Patent Knowledge Quiz

The following 20 questions are designed to demonstrate key points about patents (see Top 10 things to know about patents) in a contextual framework. It is by way of encounters with real-life situations that the facts and theory of patent law and procedures are learned.

These particular questions focus mainly on patent standards and minimum requirements as set out in the Trade Related Intellectual Property Aspects Agreement, better known as TRIPs, an international treaty acceded to by over 140 countries. Implementation of the standards and requirements occur by legislation in member countries, and as such, patent law varies somewhat among the members. Historically, the patent law system of the United States exhibits some substantial differences to the system of Europe and many other countries. Because the United States has one of the largest and most established patent systems, some of the questions are designed to illustrate these differences.

The original recipients of this quiz were enthusiastic about it as a learning tool. We hope you enjoy it, learn from it, and improve your own skills.

Question A:

A patent gives the owner the right to:

  1. make her invention
  2. commercialize her invention
  3. publish the results of tests using the invention
  4. keep others from making her invention
  5. collect a monetary award from the government
  6. 1 and 2
  7. all of the above

Answer

Question B:

A policy (or policies) behind the patent system is:

  1. to encourage an inventor to disclose an invention by granting exclusive rights over the invention to the inventor.
  2. to benefit the public by limiting the scope and term of the exclusive rights granted to an inventor.
  3. to benefit the public through encouraging innovation by publishing a full disclosure of the technical details of the invention.
  4. to benefit the public through guaranteeing that the inventor can commercialize his/her invention
  5. 1 and 2
  6. 1, 2 and 3
  7. 2, 3 and 4

Answer

Question C:

The minimum requirements for obtaining a patent are that the invention must be:

  1. novel
  2. non-obvious or include an inventive step
  3. useful or capable of industrial application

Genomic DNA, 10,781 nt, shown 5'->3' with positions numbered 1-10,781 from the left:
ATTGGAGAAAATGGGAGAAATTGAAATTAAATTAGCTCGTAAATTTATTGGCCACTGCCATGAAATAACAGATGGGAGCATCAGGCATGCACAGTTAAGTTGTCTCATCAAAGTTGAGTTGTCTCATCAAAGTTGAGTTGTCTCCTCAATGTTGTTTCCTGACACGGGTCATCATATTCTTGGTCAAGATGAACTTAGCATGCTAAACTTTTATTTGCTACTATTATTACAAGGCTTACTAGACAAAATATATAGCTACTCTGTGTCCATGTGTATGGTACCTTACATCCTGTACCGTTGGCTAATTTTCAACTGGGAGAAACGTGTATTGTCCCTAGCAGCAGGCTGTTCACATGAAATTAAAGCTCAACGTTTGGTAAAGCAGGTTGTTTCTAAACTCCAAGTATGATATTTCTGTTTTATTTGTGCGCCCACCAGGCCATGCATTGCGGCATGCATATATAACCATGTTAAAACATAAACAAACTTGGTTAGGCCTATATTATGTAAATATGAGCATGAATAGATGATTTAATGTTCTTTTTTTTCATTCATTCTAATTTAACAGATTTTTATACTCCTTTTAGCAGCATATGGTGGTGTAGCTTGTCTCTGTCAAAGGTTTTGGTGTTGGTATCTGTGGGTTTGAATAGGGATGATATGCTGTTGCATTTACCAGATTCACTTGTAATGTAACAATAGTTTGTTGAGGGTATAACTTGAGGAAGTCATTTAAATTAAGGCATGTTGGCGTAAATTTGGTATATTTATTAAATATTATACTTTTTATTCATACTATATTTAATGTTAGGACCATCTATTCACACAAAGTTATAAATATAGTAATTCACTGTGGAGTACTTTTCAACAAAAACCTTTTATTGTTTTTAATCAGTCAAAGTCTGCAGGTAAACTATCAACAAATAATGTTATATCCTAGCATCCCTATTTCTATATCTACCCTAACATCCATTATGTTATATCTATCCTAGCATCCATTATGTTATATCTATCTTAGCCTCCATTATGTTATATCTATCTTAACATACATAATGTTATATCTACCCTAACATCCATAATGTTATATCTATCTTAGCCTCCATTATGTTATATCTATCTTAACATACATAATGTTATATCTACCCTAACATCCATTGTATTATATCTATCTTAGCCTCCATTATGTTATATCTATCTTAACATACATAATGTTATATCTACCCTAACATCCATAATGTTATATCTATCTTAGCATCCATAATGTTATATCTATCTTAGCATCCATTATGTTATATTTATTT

4. 1 and 2
  5. 1 and 2 and 3

Answer

Question D:

An inventor was awarded a patent in the U.K. on a method for selecting transformed plants and has practiced the mentioned method only in the U.K. Six months later, another person who independently invented the same method in Australia wants to obtain a patent in Australia. She:

  1. could do it without major problems
  2. would not be able to do it because the granted patent was published in the U.K.
  3. would not be able to do it because the method is used in the U.K.
  4. 2 and 3
  5. none of the above

Answer

Question E:

The method mentioned above was not patented or published anywhere but has been used in the U.K. and only in the U.K. since 1997. Another person who independently invented the same method in Australia in 2001 wants to obtain a patent in Australia. She:

  1. could do it without major problems
  2. would not be able to do it because the invented method has been used in the U.K.
  3. could do it only if the method has not been described in a written publication anywhere in the world
  4. 1 and 3
  5. none of the above

Answer

Question F:

A patent application is filed on 1 January 1999. The application is published 18 months later on 1 July 2000 and granted on 30 May 2001. The patent is valid until:

  1. 30 May 2021; 20 years from the grant date of the patent
  2. 1 July 2020; 20 years from the publication date of the application
  3. 1 January 2019; 20 years from the filing date of the application
  4. some other date

Answer

Question G: